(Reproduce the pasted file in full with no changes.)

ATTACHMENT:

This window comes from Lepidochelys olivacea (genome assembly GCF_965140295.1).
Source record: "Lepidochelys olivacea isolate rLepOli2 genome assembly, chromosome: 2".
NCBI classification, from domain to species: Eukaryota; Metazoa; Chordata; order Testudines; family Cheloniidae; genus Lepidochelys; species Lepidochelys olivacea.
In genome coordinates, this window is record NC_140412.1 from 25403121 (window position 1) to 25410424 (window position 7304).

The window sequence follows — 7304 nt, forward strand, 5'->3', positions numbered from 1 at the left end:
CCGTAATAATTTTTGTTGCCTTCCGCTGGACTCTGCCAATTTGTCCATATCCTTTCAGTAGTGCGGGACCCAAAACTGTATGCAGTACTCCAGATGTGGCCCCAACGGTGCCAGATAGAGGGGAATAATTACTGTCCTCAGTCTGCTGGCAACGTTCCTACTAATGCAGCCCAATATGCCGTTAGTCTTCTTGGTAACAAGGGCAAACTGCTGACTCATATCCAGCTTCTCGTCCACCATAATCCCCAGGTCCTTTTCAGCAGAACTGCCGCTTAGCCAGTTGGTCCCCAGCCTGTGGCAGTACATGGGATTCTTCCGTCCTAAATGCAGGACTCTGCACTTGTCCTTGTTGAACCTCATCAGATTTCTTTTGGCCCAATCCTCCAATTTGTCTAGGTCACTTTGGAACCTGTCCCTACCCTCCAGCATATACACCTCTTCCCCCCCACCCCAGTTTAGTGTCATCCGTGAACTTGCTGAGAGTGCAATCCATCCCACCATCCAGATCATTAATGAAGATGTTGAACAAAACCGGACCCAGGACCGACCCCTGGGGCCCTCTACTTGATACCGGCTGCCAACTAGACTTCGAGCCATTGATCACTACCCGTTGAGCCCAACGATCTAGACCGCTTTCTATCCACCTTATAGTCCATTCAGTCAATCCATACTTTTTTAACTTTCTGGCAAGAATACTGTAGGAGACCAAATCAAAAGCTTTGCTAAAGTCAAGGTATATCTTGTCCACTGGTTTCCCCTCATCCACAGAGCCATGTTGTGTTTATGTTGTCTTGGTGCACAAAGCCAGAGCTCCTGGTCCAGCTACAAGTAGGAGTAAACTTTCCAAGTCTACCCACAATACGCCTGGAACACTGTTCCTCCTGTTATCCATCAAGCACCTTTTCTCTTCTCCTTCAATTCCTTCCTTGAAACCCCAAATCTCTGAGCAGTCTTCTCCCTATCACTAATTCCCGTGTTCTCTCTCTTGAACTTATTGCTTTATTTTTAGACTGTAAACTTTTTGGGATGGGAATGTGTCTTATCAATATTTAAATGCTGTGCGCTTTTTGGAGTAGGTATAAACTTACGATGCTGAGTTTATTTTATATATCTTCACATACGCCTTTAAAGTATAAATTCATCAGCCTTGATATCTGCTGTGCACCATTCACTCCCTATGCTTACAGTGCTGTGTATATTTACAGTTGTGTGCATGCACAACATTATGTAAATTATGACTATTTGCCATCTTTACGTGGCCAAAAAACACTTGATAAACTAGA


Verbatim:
This window comes from Lepidochelys olivacea (genome assembly GCF_965140295.1).
Source record: "Lepidochelys olivacea isolate rLepOli2 genome assembly, chromosome: 2".
NCBI classification, from domain to species: Eukaryota; Metazoa; Chordata; order Testudines; family Cheloniidae; genus Lepidochelys; species Lepidochelys olivacea.
In genome coordinates, this window is record NC_140412.1 from 25403121 (window position 1) to 25410424 (window position 7304).

The window sequence follows — 7304 nt, forward strand, 5'->3', positions numbered from 1 at the left end:
CCGTAATAATTTTTGTTGCCTTCCGCTGGACTCTGCCAATTTGTCCATATCCTTTCAGTAGTGCGGGACCCAAAACTGTATGCAGTACTCCAGATGTGGCCCCAACGGTGCCAGATAGAGGGGAATAATTACTGTCCTCAGTCTGCTGGCAACGTTCCTACTAATGCAGCCCAATATGCCGTTAGTCTTCTTGGTAACAAGGGCAAACTGCTGACTCATATCCAGCTTCTCGTCCACCATAATCCCCAGGTCCTTTTCAGCAGAACTGCCGCTTAGCCAGTTGGTCCCCAGCCTGTGGCAGTACATGGGATTCTTCCGTCCTAAATGCAGGACTCTGCACTTGTCCTTGTTGAACCTCATCAGATTTCTTTTGGCCCAATCCTCCAATTTGTCTAGGTCACTTTGGAACCTGTCCCTACCCTCCAGCATATACACCTCTTCCCCCCCACCCCAGTTTAGTGTCATCCGTGAACTTGCTGAGAGTGCAATCCATCCCACCATCCAGATCATTAATGAAGATGTTGAACAAAACCGGACCCAGGACCGACCCCTGGGGCCCTCTACTTGATACCGGCTGCCAACTAGACTTCGAGCCATTGATCACTACCCGTTGAGCCCAACGATCTAGACCGCTTTCTATCCACCTTATAGTCCATTCAGTCAATCCATACTTTTTTAACTTTCTGGCAAGAATACTGTAGGAGACCAAATCAAAAGCTTTGCTAAAGTCAAGGTATATCTTGTCCACTGGTTTCCCCTCATCCACAGAGCCATGTTGTGTTTATGTTGTCTTGGTGCACAAAGCCAGAGCTCCTGGTCCAGCTACAAGTAGGAGTAAACTTTCCAAGTCTACCCACAATACGCCTGGAACACTGTTCCTCCTGTTATCCATCAAGCACCTTTTCTCTTCTCCTTCAATTCCTTCCTTGAAACCCCAAATCTCTGAGCAGTCTTCTCCCTATCACTAATTCCCGTGTTCTCTCTCTTGAACTTATTGCTTTATTTTTAGACTGTAAACTTTTTGGGATGGGAATGTGTCTTATCAATATTTAAATGCTGTGCGCTTTTTGGAGTAGGTATAAACTTACGATGCTGAGTTTATTTTATATATCTTCACATACGCCTTTAAAGTATAAATTCATCAGCCTTGATATCTGCTGTGCACCATTCACTCCCTATGCTTACAGTGCTGTGTATATTTACAGTTGTGTGCATGCACAACATTATGTAAATTATGACTATTTGCCATCTTTACGTGGCCAAAAAACACTTGATAAACTAGA